Ginny on 08/13/2006
Mike Douglas Signs Off
by Joal Ryan
Aug 11, 2006, 5:55 PM PT
Tiger Woods putted. Gene Simmons wagged his tongue. John Lennon cohosted. The Mike Douglas Show was nothing if not fearlessly devoted to variety.
Mike Douglas, the genial namesake host of the 1963-1982 talk show that in its own genial way beamed the counterculture right into the American kitchenette, died on his 81st birthday Friday.
Douglas\' wife, Genevieve Douglas, told the Associated Press that her husband passed away at a Palm Beach, Florida, hospital, one day after his admission. She said he\'d been treated on and off for dehydration for the past few weeks, but that she did not know the cause of death.
After launching his career as a singer--first with the Kay Kyser Orchestra in the 1940s, then as the singing voice of Prince Charming in Disney\'s animated Cinderella and as a charting solo artist (with the Top 10 hit \"The Men in My Little Girl\'s Life\")--Douglas debuted his show on local TV in Cleveland in 1961, before going national two years later.
Guests on the long-running show were an eclectic bunch: Muhammad Ali; Liberace; Sly Stone; Judy Garland; Brian Wilson; the two-year-old Tiger Woods (his TV debut); and the fully costumed, fully demonized KISS version of Gene Simmons.
\"I\'m evil incarnate,\" Simmons hissed while sitting on stage between Douglas and Vegas comedian Totie Fields.
In the 1974 episode, Fields theorized that Simmons, underneath all the makeup, really was just a \"nice Jewish boy\"; Douglas politely inquired about the origins of his \"getup.\" Neither seemed fazed by the monster antics. After all, nothing ever bad ever happened on The Mike Douglas Show.
Rosie O\'Donnell frequently cited Douglas\' program--its leisurely chats, its warm celebrations of entertainers, its lack of chair-throwing Geraldo brawls--as the template for her own 1996-2002 daytime talk show.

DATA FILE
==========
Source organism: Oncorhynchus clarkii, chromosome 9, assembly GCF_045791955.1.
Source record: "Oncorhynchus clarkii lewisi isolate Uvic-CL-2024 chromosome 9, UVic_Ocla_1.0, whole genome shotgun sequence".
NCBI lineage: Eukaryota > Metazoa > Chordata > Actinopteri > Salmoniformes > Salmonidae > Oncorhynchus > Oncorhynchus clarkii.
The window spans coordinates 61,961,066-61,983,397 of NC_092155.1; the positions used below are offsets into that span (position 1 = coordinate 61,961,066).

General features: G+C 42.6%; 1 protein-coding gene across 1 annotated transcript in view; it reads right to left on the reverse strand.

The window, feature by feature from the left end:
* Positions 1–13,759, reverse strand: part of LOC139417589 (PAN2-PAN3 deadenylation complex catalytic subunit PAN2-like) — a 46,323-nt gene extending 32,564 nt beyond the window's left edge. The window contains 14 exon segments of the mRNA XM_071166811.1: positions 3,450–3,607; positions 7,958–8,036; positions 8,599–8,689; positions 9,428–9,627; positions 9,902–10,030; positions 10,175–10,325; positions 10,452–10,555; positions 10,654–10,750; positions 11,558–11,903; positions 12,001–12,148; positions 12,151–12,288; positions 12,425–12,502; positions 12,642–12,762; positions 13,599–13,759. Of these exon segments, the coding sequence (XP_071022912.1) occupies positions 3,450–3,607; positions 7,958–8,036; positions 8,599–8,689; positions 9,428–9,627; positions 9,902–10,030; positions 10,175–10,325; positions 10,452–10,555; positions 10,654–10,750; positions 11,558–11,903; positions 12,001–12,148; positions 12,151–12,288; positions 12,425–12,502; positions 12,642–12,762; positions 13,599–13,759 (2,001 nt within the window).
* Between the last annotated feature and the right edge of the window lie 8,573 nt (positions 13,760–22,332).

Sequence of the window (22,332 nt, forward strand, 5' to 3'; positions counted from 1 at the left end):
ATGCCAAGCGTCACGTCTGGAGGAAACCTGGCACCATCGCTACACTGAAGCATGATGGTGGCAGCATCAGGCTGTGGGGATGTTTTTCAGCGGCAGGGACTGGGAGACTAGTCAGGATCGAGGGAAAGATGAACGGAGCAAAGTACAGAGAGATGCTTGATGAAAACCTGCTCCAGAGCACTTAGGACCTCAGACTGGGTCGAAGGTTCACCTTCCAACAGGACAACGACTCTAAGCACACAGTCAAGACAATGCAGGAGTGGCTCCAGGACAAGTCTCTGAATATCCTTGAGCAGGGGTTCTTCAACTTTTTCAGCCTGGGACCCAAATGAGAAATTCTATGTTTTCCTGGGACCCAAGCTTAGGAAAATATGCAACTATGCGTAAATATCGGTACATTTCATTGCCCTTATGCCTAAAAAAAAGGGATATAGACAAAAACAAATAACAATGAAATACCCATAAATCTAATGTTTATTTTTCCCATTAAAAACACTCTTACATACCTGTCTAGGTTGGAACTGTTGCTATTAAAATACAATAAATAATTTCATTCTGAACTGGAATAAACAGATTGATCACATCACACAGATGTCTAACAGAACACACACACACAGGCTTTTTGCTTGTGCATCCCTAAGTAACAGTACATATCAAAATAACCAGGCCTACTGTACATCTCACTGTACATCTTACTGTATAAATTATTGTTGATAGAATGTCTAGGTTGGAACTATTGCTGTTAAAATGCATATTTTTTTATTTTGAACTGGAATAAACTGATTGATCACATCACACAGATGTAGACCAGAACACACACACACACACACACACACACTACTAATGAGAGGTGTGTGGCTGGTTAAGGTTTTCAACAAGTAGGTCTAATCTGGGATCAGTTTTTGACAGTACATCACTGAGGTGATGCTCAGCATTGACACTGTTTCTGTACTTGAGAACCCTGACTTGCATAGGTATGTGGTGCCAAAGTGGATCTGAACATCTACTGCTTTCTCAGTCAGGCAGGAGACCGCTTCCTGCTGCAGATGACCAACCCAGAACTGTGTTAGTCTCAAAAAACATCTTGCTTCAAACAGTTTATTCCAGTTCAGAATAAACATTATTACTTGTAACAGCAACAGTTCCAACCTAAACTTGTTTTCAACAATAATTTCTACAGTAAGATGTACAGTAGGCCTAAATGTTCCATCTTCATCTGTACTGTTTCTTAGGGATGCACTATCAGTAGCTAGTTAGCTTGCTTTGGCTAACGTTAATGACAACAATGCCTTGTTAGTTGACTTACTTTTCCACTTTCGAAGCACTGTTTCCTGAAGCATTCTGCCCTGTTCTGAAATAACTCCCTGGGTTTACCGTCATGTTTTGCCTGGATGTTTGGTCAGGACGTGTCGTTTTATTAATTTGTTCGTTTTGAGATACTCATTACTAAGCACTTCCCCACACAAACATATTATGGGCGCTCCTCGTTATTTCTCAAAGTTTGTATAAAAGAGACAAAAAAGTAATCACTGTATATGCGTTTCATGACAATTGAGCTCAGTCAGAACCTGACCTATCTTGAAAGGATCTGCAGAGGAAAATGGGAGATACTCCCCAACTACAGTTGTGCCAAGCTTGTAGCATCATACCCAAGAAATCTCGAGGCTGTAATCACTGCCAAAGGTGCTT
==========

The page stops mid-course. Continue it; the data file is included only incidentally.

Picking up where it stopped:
\"He was a kind and gentle man,\" O\'Donnell said Friday. \"I have fond memories of watching him when I was a little girl.\"
On Friday\'s Tonight Show, host Jay Leno remembered that his first talk-show appearance came courtesy Douglas. \"I was a kid. I was like 21 years old,\" Leno said. \"He was a gentleman. He was a decent man, never a hint of scandal.\"
\"So, any young people, if you ever think of being a talk-show host, you couldn\'t find a better role model than Mike Douglas.\"
The secret to the Douglas show\'s success, the New York Times surmised in 1968, was that its host--the \"handsome, blue-eyed and extremely affable\" entertainer born Michael Dowd Jr. in Chicago in 1925--had \"discovered the pot o\' gold buried in the heart of the American kitchen.\"
But Douglas and his show weren\'t schmaltz. He was hip enough to interview a fast-talking Wilson about the Beach Boy\'s drug use; his audience was genuine enough to gasp when the rocker copped to a $100-a-day cocaine habit.
In addition to the young Rosie O\'Donnell, the radicalized John Lennon also was a Douglas fan. In 1972, the ex-Beatle and wife Yoko Ono cohosted a week\'s worth of shows with their favorite Irish tenor. Guests included Broadway performer Vivian Reed and Black Panther Bobby Seale.
\"All in all, it was a wild week of \'70s television,\" WFMU\'s Beware of the Blog said in a 2005 review. \"Try to find a mainstream TV national show these days that will feature a week of radical left-wing politics, rock-\'n\'-roll, and occasional caterwauling.\"
Douglas\' show ended in the early 1980s, an era marked by a changing of the daytime TV guard. Gone were Mike Douglas, Merv Griffin and Dinah!; on the way in, give or take a few years, were Oprah, Sally Jessy, Geraldo and more.
In later years, Douglas lived in Palm Beach, wrote a book about his TV years, and guested--more than once--on The Rosie O\'Donnell Show.